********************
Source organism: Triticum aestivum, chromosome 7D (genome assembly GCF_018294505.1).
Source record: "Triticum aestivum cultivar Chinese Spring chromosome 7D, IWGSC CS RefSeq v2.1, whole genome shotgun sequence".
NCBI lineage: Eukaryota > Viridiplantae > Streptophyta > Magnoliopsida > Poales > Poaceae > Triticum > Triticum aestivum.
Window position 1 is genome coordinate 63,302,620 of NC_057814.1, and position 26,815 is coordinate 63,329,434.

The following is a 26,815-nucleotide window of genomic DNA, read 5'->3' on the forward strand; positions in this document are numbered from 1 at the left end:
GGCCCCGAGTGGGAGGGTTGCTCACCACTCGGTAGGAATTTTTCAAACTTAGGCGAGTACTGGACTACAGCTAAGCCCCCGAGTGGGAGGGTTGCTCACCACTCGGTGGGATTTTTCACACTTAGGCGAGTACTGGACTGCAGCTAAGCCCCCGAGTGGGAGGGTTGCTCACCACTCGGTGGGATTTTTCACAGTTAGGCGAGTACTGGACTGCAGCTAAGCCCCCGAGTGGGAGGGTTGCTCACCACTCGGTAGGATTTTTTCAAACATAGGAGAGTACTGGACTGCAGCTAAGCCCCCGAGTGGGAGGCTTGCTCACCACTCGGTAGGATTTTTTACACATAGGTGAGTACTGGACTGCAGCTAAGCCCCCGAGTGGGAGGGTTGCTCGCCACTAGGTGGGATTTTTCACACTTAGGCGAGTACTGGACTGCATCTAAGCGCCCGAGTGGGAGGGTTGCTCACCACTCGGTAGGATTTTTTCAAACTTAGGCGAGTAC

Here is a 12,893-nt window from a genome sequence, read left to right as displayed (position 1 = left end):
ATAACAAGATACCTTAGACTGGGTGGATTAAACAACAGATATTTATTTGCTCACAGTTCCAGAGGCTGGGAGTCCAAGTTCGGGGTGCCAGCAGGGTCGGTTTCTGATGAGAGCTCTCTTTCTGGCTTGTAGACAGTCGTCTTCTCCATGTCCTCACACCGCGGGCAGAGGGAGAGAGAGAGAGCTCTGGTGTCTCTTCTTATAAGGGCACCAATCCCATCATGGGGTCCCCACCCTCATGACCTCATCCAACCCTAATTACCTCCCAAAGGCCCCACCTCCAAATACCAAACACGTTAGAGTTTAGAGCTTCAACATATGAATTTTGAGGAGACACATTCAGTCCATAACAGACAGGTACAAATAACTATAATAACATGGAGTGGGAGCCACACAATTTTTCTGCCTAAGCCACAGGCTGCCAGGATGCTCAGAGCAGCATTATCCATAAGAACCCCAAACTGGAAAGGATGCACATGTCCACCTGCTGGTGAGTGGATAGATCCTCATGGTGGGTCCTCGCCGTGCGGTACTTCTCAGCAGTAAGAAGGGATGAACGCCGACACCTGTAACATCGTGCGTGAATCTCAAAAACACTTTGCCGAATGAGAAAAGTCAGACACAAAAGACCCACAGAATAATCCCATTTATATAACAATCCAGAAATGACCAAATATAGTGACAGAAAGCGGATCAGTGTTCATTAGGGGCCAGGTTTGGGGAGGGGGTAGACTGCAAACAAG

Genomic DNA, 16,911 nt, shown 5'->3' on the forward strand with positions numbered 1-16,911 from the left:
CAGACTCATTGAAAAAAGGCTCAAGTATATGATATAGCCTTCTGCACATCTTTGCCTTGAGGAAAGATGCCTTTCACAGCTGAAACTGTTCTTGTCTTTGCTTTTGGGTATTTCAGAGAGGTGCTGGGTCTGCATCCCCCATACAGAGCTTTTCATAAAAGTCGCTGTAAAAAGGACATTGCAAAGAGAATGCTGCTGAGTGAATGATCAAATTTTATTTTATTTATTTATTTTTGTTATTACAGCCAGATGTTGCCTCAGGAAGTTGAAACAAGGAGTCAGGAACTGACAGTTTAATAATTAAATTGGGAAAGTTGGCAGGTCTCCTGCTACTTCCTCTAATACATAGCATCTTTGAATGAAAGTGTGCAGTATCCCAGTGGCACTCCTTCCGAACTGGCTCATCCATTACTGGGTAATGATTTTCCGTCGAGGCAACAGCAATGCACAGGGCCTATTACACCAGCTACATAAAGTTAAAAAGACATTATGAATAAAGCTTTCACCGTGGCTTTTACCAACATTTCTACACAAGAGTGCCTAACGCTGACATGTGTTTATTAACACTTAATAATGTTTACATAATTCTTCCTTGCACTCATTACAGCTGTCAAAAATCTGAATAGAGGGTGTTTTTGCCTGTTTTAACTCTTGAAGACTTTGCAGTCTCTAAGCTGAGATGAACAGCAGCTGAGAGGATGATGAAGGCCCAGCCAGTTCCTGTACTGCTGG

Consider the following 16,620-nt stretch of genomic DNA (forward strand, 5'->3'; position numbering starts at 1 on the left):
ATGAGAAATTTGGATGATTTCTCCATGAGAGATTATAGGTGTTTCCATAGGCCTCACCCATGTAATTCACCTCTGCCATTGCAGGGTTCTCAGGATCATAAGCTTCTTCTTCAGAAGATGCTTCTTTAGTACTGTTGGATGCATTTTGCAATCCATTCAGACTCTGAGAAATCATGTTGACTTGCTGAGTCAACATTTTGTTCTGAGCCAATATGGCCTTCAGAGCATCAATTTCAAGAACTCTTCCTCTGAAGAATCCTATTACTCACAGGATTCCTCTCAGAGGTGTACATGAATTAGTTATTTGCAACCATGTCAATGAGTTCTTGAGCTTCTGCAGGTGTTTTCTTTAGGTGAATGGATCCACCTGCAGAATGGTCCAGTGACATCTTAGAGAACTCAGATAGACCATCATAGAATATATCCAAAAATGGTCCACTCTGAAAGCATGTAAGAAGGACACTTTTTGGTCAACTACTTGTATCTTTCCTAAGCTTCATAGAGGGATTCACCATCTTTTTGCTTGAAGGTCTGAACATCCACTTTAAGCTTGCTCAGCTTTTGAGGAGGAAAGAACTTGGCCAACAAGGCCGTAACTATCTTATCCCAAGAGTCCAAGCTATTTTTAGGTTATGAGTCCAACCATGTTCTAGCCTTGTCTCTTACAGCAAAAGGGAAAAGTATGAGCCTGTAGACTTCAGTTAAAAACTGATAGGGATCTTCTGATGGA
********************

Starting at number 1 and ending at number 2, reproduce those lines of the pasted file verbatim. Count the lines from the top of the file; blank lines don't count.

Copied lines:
Source organism: Triticum aestivum, chromosome 7D (genome assembly GCF_018294505.1).
Source record: "Triticum aestivum cultivar Chinese Spring chromosome 7D, IWGSC CS RefSeq v2.1, whole genome shotgun sequence".